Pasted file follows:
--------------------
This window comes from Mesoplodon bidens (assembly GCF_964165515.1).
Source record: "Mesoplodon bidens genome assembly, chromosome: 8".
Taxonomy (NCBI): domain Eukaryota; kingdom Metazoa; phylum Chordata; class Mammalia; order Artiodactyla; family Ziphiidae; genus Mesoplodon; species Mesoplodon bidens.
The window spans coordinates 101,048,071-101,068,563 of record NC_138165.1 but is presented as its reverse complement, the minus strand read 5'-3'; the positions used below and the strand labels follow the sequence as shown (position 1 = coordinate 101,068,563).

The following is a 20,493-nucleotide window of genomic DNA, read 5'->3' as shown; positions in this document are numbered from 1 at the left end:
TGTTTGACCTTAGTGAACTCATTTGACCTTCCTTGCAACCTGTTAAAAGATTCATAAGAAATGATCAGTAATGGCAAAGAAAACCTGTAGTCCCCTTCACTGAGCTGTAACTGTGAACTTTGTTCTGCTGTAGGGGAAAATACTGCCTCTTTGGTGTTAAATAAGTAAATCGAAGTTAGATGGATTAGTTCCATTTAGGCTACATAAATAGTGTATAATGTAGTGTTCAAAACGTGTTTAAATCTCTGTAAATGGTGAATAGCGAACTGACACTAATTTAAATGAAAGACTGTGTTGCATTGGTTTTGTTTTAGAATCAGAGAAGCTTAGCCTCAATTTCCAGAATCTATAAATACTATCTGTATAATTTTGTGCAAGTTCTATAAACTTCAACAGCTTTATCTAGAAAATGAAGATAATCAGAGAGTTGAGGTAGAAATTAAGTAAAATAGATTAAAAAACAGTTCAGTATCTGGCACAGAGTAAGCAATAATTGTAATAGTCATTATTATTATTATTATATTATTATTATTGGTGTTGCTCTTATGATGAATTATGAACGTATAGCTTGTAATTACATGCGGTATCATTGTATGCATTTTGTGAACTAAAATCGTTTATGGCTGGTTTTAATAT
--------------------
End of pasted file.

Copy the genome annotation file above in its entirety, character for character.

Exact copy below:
This window comes from Mesoplodon bidens (assembly GCF_964165515.1).
Source record: "Mesoplodon bidens genome assembly, chromosome: 8".
Taxonomy (NCBI): domain Eukaryota; kingdom Metazoa; phylum Chordata; class Mammalia; order Artiodactyla; family Ziphiidae; genus Mesoplodon; species Mesoplodon bidens.
The window spans coordinates 101,048,071-101,068,563 of record NC_138165.1 but is presented as its reverse complement, the minus strand read 5'-3'; the positions used below and the strand labels follow the sequence as shown (position 1 = coordinate 101,068,563).

The following is a 20,493-nucleotide window of genomic DNA, read 5'->3' as shown; positions in this document are numbered from 1 at the left end:
TGTTTGACCTTAGTGAACTCATTTGACCTTCCTTGCAACCTGTTAAAAGATTCATAAGAAATGATCAGTAATGGCAAAGAAAACCTGTAGTCCCCTTCACTGAGCTGTAACTGTGAACTTTGTTCTGCTGTAGGGGAAAATACTGCCTCTTTGGTGTTAAATAAGTAAATCGAAGTTAGATGGATTAGTTCCATTTAGGCTACATAAATAGTGTATAATGTAGTGTTCAAAACGTGTTTAAATCTCTGTAAATGGTGAATAGCGAACTGACACTAATTTAAATGAAAGACTGTGTTGCATTGGTTTTGTTTTAGAATCAGAGAAGCTTAGCCTCAATTTCCAGAATCTATAAATACTATCTGTATAATTTTGTGCAAGTTCTATAAACTTCAACAGCTTTATCTAGAAAATGAAGATAATCAGAGAGTTGAGGTAGAAATTAAGTAAAATAGATTAAAAAACAGTTCAGTATCTGGCACAGAGTAAGCAATAATTGTAATAGTCATTATTATTATTATTATATTATTATTATTGGTGTTGCTCTTATGATGAATTATGAACGTATAGCTTGTAATTACATGCGGTATCATTGTATGCATTTTGTGAACTAAAATCGTTTATGGCTGGTTTTAATAT